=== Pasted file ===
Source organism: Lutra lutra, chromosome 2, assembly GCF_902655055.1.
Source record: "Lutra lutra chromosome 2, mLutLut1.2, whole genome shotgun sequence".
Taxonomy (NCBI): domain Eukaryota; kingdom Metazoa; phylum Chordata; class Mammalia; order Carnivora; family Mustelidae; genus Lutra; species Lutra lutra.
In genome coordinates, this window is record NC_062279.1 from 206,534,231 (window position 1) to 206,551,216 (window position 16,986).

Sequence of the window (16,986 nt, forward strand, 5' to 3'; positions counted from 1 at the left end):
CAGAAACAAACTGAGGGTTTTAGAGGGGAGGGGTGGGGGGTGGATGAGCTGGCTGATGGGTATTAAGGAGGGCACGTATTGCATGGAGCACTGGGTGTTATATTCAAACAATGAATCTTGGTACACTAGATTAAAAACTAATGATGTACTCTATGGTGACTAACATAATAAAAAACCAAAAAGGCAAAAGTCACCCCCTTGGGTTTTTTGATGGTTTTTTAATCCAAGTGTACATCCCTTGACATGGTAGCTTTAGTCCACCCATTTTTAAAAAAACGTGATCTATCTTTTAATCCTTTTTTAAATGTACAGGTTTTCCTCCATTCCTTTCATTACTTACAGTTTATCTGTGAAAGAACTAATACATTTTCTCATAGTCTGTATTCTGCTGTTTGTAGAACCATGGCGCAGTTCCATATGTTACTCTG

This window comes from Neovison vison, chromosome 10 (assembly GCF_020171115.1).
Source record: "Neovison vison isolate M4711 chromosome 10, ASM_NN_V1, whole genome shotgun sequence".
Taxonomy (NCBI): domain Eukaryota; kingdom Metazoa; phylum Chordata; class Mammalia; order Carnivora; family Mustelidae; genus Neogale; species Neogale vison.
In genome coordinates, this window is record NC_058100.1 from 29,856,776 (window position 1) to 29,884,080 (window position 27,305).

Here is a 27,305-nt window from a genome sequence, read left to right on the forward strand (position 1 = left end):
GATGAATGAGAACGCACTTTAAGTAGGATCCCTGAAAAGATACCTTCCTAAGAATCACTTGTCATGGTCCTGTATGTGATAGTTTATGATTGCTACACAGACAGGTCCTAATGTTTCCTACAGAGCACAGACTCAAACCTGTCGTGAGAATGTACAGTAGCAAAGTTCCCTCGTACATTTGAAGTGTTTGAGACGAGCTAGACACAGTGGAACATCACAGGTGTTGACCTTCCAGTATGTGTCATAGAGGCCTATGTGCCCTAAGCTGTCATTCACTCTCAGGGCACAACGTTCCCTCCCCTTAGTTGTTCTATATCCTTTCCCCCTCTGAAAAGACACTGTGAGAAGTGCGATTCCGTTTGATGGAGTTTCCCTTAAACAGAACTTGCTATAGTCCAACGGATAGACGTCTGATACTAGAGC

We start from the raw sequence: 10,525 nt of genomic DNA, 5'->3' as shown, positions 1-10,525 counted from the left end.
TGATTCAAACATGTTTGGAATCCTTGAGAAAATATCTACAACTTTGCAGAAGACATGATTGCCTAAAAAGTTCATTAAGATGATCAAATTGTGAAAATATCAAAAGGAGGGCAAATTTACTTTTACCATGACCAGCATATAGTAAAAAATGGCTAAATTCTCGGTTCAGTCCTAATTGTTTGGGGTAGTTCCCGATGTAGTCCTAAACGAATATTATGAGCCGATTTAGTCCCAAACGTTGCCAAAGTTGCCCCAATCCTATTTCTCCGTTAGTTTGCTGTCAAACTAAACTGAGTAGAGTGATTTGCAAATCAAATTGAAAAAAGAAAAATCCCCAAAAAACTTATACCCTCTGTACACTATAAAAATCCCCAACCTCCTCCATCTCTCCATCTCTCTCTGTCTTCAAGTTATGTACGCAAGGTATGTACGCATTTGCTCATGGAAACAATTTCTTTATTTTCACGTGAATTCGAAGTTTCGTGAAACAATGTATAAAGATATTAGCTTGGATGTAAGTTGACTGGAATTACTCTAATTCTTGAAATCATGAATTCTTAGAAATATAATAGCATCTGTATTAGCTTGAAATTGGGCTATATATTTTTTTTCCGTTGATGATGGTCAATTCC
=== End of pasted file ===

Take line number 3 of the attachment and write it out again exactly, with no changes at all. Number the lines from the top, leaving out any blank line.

Taxonomy (NCBI): domain Eukaryota; kingdom Metazoa; phylum Chordata; class Mammalia; order Carnivora; family Mustelidae; genus Lutra; species Lutra lutra.